At first, I was devastated. I wished it otherwise. I didn't want her gone. I thought better me than her. I'm just some big nosed obnoxious fuck but she's this sweet, caring, loving, vital woman so take me and spare her — as if all this worldly bullshit matters at all, as if the infinite pays heed and passes judgment. Which is absurd as life just happens as it happens, beyond our social and moral schemas, regardless of how elaborate or heartfelt. 

Equally absurd, I found her suffering and then her absence more than I could bear. I wailed, long and hard. I punched myself until I was black and blue. I punched the walls, my hands now chaffed. I curled up in a ball and wept for hours, day after day. As if this might change the course of events.

And then, with the help of a wise guide, I let that go. Everyone dies; this was her time; so it goes. I was lucky enough to help her die, to be by her side as she began to vanish from this earth. I was lucky enough to talk to her, rub her head, lay next to her, hold her increasingly frail hand. I could feel the love — mine for her, hers for me. Rather than a lack of her being, there was an abundance of love.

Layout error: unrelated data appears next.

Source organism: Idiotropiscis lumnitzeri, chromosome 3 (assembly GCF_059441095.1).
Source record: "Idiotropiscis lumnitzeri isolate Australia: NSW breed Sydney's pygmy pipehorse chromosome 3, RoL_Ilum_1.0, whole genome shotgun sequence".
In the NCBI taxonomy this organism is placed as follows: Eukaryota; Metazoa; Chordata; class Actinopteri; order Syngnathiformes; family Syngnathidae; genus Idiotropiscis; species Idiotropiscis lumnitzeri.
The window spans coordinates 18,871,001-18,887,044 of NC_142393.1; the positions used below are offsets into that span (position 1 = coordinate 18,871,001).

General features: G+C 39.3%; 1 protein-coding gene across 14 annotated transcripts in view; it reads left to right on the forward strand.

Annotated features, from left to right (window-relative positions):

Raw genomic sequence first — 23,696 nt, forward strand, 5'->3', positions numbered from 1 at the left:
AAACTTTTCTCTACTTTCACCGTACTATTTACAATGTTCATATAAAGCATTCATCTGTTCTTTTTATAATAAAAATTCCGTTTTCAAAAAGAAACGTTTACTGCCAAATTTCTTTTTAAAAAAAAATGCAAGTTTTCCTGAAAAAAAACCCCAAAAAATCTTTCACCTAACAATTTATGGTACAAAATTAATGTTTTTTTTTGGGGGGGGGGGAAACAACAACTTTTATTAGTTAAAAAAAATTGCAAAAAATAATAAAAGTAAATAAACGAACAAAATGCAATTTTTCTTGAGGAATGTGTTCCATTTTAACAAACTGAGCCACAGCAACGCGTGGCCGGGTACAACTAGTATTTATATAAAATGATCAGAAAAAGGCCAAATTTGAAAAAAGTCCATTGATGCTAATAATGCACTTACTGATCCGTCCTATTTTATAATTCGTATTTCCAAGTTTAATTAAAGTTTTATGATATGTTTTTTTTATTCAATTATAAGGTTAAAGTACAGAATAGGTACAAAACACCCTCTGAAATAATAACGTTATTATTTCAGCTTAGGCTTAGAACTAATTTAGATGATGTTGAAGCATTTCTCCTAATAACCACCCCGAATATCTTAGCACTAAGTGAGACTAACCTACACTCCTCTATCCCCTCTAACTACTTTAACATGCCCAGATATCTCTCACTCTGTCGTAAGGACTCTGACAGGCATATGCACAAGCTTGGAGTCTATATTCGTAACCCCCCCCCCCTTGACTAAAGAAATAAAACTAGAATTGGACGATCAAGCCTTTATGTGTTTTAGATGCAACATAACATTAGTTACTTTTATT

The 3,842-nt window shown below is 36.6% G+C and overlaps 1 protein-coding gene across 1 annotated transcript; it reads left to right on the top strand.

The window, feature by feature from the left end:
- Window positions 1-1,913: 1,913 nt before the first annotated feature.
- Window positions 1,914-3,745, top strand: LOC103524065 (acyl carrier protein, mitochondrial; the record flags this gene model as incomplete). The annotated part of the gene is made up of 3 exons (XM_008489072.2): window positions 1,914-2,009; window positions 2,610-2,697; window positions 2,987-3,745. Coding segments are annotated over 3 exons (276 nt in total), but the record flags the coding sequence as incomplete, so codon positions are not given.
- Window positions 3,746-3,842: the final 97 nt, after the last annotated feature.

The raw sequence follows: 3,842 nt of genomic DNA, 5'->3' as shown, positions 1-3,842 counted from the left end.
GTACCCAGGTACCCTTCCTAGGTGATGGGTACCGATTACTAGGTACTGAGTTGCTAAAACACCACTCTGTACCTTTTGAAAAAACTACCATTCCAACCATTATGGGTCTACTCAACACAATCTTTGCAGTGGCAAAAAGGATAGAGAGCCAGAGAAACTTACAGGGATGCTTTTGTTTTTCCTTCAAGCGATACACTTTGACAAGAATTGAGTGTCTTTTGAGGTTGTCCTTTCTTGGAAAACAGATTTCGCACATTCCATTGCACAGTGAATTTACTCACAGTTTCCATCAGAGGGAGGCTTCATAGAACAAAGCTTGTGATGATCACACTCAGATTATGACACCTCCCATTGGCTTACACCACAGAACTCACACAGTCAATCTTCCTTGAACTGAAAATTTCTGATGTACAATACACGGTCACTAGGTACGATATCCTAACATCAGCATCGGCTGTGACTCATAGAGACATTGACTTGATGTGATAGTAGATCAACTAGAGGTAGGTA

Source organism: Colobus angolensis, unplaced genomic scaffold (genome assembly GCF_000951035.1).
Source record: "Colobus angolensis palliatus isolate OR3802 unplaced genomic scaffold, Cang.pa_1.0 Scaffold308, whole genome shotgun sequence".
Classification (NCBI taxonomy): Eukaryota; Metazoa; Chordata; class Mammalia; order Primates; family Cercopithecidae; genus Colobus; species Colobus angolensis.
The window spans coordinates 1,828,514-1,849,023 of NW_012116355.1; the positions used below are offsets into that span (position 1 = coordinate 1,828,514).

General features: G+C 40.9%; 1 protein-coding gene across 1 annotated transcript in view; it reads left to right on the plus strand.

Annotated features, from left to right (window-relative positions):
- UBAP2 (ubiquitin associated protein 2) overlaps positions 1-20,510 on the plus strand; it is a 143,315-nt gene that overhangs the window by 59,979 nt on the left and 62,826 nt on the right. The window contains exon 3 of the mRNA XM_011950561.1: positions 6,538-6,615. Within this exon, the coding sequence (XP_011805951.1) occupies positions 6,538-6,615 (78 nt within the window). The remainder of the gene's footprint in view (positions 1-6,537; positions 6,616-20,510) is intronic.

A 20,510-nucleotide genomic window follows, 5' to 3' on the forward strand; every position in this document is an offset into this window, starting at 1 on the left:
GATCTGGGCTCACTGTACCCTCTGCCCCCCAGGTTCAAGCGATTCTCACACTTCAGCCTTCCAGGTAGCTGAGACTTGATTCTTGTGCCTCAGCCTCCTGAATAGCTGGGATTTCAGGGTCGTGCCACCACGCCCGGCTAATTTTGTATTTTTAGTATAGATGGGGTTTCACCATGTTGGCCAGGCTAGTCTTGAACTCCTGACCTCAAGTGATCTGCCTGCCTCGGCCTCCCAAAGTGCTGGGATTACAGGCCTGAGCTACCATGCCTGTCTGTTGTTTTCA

For a few months after this revelation, I didn't cry. In fact, I felt a certain woosh of her presence, of her love. It was as if I could feed off it, be fueled by it. I'd smile every morning at her picture magnetically adhered to my fridge.

And then that smile gave way. I found myself encountering her in long, detailed dreams. And then, upon waking, greeting that same magnetically clung fridge picture with tears, not a smile. At first, I thought I'd lost sight of the affirmation of things. If everything is as it should be, necessarily and not morally, why am I crying?